This study documents the prevalence of Axis I diagnoses (ie, depression, anxiety, and others) and their effects on preoperative pain, disability, function, and quality of life assessments in an indigent population undergoing total joint arthroplasty. Consecutive indigent patients scheduled for total joint arthroplasty were categorized by psychosocial testing as either psychologically distressed (PD) or nonpsychologically distressed. Of the subjects, 38% were found to be psychologically distressed. The PD group had significantly lower measures on 7 of the 8 components of the Short Form-36, the Harris hip score, and Knee Society score (P < .05). The PD group also scored significantly worse on both the Western Ontario MacMaster (P < .001) and the Pain Disability Questionnaire (P < .001). There is a high prevalence of psychopathology in the indigent population undergoing total joint arthroplasty, exhibiting poorer scores on pain, disability, function, and quality of life measures before surgery.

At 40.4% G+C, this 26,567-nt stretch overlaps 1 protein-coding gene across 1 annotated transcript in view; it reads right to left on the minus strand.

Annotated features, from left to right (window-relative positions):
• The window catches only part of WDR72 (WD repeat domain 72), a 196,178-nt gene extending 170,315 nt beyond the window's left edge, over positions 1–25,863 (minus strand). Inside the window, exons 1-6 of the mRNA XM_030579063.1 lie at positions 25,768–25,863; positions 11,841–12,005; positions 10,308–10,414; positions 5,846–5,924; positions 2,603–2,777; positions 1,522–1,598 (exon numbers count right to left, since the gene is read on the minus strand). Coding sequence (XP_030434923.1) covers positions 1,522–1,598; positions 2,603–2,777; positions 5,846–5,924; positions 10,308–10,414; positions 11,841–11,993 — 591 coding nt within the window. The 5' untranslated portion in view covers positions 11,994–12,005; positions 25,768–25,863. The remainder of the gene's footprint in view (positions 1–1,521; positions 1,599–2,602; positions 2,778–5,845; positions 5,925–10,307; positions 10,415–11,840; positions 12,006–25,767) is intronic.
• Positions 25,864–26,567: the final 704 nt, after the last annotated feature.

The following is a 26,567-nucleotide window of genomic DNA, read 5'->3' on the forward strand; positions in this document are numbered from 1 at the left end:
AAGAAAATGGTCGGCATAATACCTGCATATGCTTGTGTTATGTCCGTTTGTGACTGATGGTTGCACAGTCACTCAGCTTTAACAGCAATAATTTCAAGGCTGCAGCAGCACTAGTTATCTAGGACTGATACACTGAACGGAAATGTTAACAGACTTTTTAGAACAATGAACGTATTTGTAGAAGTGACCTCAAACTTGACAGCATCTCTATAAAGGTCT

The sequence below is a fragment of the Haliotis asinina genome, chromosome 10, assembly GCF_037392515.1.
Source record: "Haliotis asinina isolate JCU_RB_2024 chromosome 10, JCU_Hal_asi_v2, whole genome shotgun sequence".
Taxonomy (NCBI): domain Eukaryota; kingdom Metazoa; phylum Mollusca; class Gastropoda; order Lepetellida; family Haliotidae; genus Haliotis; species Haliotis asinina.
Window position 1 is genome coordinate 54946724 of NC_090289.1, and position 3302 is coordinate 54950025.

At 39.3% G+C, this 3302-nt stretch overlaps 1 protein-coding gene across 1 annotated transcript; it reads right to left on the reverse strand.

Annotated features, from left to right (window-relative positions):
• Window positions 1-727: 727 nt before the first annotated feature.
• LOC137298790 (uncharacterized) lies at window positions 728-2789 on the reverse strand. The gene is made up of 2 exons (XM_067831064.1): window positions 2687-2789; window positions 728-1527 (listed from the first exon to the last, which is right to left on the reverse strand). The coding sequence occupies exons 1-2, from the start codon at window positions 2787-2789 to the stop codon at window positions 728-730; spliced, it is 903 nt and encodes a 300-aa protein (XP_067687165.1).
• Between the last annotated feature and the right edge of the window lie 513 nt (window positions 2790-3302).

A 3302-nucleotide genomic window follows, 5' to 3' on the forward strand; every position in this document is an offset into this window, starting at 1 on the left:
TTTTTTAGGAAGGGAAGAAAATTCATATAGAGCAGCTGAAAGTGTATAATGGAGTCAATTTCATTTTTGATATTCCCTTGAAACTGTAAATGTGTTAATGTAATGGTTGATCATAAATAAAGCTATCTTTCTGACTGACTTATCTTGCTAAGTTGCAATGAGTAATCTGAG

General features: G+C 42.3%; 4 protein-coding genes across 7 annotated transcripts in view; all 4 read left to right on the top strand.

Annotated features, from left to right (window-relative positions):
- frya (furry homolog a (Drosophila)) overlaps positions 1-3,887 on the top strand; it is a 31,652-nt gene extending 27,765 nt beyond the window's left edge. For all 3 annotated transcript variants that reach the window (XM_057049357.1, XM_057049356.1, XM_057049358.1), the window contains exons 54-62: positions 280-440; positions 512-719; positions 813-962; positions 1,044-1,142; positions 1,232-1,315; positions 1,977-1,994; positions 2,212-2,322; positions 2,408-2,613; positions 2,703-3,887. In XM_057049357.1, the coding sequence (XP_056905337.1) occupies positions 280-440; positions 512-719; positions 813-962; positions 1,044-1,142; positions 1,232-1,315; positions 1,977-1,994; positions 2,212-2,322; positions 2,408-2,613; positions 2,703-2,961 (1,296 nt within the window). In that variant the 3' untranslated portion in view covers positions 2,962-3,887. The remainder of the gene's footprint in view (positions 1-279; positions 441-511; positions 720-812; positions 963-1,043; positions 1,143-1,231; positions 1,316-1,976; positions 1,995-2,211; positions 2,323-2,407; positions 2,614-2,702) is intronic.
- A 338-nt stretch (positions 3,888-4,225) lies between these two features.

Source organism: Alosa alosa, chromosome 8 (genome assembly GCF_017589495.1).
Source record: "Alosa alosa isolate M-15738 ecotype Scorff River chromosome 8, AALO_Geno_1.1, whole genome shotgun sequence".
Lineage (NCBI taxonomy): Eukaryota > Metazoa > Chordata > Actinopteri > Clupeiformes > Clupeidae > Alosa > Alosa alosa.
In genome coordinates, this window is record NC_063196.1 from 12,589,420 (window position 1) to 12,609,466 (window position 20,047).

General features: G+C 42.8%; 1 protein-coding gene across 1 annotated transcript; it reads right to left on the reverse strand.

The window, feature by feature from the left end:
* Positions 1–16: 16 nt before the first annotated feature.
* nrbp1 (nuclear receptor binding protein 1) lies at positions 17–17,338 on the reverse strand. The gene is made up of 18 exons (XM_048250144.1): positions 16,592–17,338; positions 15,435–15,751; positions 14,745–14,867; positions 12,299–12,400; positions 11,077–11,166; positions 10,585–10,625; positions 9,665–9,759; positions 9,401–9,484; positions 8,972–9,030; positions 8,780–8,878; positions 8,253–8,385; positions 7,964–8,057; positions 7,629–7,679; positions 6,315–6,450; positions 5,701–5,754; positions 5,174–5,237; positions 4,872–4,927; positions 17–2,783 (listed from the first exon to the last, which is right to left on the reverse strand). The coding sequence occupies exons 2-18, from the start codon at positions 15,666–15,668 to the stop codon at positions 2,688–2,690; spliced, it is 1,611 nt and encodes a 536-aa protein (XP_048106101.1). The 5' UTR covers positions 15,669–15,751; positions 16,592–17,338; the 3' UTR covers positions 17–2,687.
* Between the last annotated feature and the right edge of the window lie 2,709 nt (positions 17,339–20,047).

|Number of pages||6|
|Journal||Journal of Arthroplasty|
|State||Published - Feb 2011|
- Indigent population
- Total joint arthroplasty